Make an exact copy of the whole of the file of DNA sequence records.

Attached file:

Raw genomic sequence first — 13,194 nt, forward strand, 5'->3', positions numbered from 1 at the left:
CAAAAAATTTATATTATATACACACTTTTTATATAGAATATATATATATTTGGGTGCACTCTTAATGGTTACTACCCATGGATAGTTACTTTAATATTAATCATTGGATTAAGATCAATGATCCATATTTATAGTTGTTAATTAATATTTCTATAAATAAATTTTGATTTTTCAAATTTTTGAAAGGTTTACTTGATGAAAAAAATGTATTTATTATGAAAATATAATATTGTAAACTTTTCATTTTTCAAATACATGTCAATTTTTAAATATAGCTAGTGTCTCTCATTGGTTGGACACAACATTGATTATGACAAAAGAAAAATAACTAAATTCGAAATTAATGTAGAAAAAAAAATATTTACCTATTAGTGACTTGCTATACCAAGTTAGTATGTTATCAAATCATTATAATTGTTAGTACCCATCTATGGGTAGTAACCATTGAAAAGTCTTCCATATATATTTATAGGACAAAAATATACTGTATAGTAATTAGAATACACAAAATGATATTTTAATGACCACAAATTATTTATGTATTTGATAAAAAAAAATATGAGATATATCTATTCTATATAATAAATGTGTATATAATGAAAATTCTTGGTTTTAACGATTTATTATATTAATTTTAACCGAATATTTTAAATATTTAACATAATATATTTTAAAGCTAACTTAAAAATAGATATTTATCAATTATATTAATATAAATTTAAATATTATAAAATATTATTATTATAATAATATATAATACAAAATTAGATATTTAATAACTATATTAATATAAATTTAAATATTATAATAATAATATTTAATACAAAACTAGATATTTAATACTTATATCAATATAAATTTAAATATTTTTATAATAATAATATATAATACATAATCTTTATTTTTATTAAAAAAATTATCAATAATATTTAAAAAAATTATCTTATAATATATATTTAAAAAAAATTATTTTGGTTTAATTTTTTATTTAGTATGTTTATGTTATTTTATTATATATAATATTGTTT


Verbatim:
Raw genomic sequence first — 13,194 nt, forward strand, 5'->3', positions numbered from 1 at the left:
CAAAAAATTTATATTATATACACACTTTTTATATAGAATATATATATATTTGGGTGCACTCTTAATGGTTACTACCCATGGATAGTTACTTTAATATTAATCATTGGATTAAGATCAATGATCCATATTTATAGTTGTTAATTAATATTTCTATAAATAAATTTTGATTTTTCAAATTTTTGAAAGGTTTACTTGATGAAAAAAATGTATTTATTATGAAAATATAATATTGTAAACTTTTCATTTTTCAAATACATGTCAATTTTTAAATATAGCTAGTGTCTCTCATTGGTTGGACACAACATTGATTATGACAAAAGAAAAATAACTAAATTCGAAATTAATGTAGAAAAAAAAATATTTACCTATTAGTGACTTGCTATACCAAGTTAGTATGTTATCAAATCATTATAATTGTTAGTACCCATCTATGGGTAGTAACCATTGAAAAGTCTTCCATATATATTTATAGGACAAAAATATACTGTATAGTAATTAGAATACACAAAATGATATTTTAATGACCACAAATTATTTATGTATTTGATAAAAAAAAATATGAGATATATCTATTCTATATAATAAATGTGTATATAATGAAAATTCTTGGTTTTAACGATTTATTATATTAATTTTAACCGAATATTTTAAATATTTAACATAATATATTTTAAAGCTAACTTAAAAATAGATATTTATCAATTATATTAATATAAATTTAAATATTATAAAATATTATTATTATAATAATATATAATACAAAATTAGATATTTAATAACTATATTAATATAAATTTAAATATTATAATAATAATATTTAATACAAAACTAGATATTTAATACTTATATCAATATAAATTTAAATATTTTTATAATAATAATATATAATACATAATCTTTATTTTTATTAAAAAAATTATCAATAATATTTAAAAAAATTATCTTATAATATATATTTAAAAAAAATTATTTTGGTTTAATTTTTTATTTAGTATGTTTATGTTATTTTATTATATATAATATTGTTT